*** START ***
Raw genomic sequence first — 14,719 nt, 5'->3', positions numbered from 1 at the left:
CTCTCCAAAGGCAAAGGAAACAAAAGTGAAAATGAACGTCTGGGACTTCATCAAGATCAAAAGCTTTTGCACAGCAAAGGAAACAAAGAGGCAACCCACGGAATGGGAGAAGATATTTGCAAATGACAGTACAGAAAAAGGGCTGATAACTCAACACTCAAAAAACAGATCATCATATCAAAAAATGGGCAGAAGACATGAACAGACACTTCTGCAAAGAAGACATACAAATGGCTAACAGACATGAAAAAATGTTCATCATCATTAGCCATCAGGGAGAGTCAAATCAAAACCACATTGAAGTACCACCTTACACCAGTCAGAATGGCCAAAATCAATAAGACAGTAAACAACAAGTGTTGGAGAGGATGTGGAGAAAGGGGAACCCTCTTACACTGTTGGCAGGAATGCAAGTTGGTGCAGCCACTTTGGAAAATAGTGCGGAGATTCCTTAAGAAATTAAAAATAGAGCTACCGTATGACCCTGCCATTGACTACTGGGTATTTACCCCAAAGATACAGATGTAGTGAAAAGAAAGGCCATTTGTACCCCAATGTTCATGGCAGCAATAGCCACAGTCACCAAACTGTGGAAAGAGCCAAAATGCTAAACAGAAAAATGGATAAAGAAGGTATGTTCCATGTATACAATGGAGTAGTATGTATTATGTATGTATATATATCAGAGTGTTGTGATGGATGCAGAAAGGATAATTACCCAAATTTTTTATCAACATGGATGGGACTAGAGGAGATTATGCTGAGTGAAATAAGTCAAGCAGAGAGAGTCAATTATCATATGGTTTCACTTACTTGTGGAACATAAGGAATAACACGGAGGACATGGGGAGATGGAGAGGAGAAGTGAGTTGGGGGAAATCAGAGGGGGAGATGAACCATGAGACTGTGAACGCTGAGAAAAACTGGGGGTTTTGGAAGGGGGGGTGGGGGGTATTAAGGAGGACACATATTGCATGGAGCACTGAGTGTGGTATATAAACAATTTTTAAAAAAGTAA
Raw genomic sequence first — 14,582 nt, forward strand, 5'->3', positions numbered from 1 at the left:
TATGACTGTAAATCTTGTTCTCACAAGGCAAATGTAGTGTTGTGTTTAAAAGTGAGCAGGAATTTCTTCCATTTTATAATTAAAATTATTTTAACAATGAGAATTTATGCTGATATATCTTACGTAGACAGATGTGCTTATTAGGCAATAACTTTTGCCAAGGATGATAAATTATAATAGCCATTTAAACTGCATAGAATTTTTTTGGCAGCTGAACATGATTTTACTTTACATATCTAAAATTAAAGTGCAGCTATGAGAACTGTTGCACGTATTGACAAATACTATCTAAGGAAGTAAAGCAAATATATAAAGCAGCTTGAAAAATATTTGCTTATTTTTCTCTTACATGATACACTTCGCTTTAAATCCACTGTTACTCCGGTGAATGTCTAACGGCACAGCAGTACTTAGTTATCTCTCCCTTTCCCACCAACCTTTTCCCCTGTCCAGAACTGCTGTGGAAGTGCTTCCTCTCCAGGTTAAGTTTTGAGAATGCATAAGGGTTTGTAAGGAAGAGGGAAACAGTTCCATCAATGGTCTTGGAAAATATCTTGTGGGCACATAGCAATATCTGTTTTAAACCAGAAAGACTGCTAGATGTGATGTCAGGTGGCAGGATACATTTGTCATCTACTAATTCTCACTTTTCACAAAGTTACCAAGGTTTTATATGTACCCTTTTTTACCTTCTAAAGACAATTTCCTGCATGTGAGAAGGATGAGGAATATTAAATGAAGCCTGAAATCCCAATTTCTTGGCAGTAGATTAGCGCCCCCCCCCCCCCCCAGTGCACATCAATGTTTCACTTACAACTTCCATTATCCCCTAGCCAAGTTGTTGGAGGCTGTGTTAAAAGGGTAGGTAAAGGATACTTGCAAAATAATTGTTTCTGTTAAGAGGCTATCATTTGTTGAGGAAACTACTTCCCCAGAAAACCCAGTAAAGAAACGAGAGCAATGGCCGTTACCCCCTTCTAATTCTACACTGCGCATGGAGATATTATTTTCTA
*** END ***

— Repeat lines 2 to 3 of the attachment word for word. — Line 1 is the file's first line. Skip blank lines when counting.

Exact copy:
CTCTCCAAAGGCAAAGGAAACAAAAGTGAAAATGAACGTCTGGGACTTCATCAAGATCAAAAGCTTTTGCACAGCAAAGGAAACAAAGAGGCAACCCACGGAATGGGAGAAGATATTTGCAAATGACAGTACAGAAAAAGGGCTGATAACTCAACACTCAAAAAACAGATCATCATATCAAAAAATGGGCAGAAGACATGAACAGACACTTCTGCAAAGAAGACATACAAATGGCTAACAGACATGAAAAAATGTTCATCATCATTAGCCATCAGGGAGAGTCAAATCAAAACCACATTGAAGTACCACCTTACACCAGTCAGAATGGCCAAAATCAATAAGACAGTAAACAACAAGTGTTGGAGAGGATGTGGAGAAAGGGGAACCCTCTTACACTGTTGGCAGGAATGCAAGTTGGTGCAGCCACTTTGGAAAATAGTGCGGAGATTCCTTAAGAAATTAAAAATAGAGCTACCGTATGACCCTGCCATTGACTACTGGGTATTTACCCCAAAGATACAGATGTAGTGAAAAGAAAGGCCATTTGTACCCCAATGTTCATGGCAGCAATAGCCACAGTCACCAAACTGTGGAAAGAGCCAAAATGCTAAACAGAAAAATGGATAAAGAAGGTATGTTCCATGTATACAATGGAGTAGTATGTATTATGTATGTATATATATCAGAGTGTTGTGATGGATGCAGAAAGGATAATTACCCAAATTTTTTATCAACATGGATGGGACTAGAGGAGATTATGCTGAGTGAAATAAGTCAAGCAGAGAGAGTCAATTATCATATGGTTTCACTTACTTGTGGAACATAAGGAATAACACGGAGGACATGGGGAGATGGAGAGGAGAAGTGAGTTGGGGGAAATCAGAGGGGGAGATGAACCATGAGACTGTGAACGCTGAGAAAAACTGGGGGTTTTGGAAGGGGGGGTGGGGGGTATTAAGGAGGACACATATTGCATGGAGCACTGAGTGTGGTATATAAACAATTTTTAAAAAAGTAA
Raw genomic sequence first — 14,582 nt, forward strand, 5'->3', positions numbered from 1 at the left: